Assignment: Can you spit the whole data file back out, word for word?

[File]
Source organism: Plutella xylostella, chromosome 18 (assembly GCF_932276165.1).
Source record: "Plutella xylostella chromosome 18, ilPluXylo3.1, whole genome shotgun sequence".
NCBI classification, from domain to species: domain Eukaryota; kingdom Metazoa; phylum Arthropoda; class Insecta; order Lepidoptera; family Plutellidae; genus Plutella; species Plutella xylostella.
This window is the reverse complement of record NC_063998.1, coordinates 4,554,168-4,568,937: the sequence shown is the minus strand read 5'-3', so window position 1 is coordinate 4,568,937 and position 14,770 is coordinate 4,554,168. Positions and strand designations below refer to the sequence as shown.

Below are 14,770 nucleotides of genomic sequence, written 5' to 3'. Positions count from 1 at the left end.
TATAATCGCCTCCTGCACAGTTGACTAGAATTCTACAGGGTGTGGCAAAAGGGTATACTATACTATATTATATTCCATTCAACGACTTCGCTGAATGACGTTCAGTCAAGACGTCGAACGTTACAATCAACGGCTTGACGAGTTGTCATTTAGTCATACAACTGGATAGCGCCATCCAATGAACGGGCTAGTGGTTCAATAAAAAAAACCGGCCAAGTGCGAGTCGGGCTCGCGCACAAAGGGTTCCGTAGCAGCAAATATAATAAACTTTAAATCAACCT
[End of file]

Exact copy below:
Source organism: Plutella xylostella, chromosome 18 (assembly GCF_932276165.1).
Source record: "Plutella xylostella chromosome 18, ilPluXylo3.1, whole genome shotgun sequence".
NCBI classification, from domain to species: domain Eukaryota; kingdom Metazoa; phylum Arthropoda; class Insecta; order Lepidoptera; family Plutellidae; genus Plutella; species Plutella xylostella.
This window is the reverse complement of record NC_063998.1, coordinates 4,554,168-4,568,937: the sequence shown is the minus strand read 5'-3', so window position 1 is coordinate 4,568,937 and position 14,770 is coordinate 4,554,168. Positions and strand designations below refer to the sequence as shown.

Below are 14,770 nucleotides of genomic sequence, written 5' to 3'. Positions count from 1 at the left end.
TATAATCGCCTCCTGCACAGTTGACTAGAATTCTACAGGGTGTGGCAAAAGGGTATACTATACTATATTATATTCCATTCAACGACTTCGCTGAATGACGTTCAGTCAAGACGTCGAACGTTACAATCAACGGCTTGACGAGTTGTCATTTAGTCATACAACTGGATAGCGCCATCCAATGAACGGGCTAGTGGTTCAATAAAAAAAACCGGCCAAGTGCGAGTCGGGCTCGCGCACAAAGGGTTCCGTAGCAGCAAATATAATAAACTTTAAATCAACCT